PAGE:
You hear the gods of your childhood whispering 

Laura Van Prooyen


everywhere. Under a lifted rock, the pill bug says yes,
turn a little to better see. Or they rustle in the maple’s shade
behind the chicken coop, stir in the feed.
Sometimes they hide in thick frost on a window
where you press a penny against the pane.
They tell you it’s okay to be cold. They tell you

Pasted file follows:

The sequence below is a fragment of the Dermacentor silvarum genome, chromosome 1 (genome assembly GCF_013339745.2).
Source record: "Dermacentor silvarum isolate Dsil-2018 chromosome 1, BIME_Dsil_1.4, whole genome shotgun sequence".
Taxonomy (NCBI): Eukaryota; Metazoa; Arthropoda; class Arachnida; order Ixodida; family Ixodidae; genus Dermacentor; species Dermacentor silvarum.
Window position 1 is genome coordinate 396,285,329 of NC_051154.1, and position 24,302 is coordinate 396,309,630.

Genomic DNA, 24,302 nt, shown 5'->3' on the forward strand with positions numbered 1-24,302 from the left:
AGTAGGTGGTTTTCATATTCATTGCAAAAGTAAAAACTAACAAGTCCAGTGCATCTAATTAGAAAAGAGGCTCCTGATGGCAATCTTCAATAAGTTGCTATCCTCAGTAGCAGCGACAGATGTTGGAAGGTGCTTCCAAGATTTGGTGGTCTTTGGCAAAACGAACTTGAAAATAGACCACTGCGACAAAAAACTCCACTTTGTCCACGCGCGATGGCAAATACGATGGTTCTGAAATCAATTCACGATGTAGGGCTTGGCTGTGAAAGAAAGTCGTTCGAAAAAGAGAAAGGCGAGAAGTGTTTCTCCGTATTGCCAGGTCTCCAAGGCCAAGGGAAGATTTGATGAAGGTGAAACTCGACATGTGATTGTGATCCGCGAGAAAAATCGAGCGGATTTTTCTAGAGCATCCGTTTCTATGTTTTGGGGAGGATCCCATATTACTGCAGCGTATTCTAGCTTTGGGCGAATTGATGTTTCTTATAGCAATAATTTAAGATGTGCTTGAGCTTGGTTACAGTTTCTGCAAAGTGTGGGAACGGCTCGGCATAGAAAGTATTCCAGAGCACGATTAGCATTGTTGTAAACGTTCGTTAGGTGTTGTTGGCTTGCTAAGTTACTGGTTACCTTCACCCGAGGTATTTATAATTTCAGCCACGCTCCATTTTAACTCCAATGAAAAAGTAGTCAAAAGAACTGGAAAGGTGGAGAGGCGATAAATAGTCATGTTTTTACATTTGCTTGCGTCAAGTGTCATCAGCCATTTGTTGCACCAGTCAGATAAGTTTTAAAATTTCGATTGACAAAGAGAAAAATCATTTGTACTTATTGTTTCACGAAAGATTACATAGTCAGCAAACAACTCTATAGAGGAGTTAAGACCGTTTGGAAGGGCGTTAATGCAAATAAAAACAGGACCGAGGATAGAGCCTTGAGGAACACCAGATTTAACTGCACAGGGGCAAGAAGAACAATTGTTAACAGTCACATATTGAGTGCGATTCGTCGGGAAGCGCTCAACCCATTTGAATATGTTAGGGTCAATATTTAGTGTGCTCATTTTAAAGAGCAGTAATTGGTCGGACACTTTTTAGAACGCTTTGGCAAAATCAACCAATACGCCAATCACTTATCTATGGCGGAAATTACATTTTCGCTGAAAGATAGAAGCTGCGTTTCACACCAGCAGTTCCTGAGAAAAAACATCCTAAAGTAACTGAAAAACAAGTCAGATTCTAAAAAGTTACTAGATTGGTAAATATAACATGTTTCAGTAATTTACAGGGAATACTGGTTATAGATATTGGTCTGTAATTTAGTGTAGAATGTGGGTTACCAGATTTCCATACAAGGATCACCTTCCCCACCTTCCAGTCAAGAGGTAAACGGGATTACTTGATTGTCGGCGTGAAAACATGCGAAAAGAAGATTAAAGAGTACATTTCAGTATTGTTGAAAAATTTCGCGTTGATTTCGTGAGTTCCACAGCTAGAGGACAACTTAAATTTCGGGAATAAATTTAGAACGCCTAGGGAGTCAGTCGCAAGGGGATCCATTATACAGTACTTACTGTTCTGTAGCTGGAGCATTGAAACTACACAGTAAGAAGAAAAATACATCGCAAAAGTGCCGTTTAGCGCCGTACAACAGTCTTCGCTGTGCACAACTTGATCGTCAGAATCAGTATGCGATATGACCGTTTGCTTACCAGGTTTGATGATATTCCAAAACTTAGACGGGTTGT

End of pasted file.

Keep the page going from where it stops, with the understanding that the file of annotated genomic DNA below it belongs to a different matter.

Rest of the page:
you haven’t missed as much as you think.
They pinprick your eyelids as you try to fall asleep,
retracing your school bus route:  Sonny’s house,
his yellow dog chained to a circle of dirt. Then,
some days, the gods go silent. You wait, and walk
the cracked stretch of your street. Wait and wait,
but the mite on the wing of the goldfinch
never sounds. You know the gods are here, muffled
in your sweater’s red threads. They gather
in loose strands of hair you tuck behind your ear.
You wait on your paint-peeled stairs. A cricket
in the grass goes on a long time. Listen, listen here.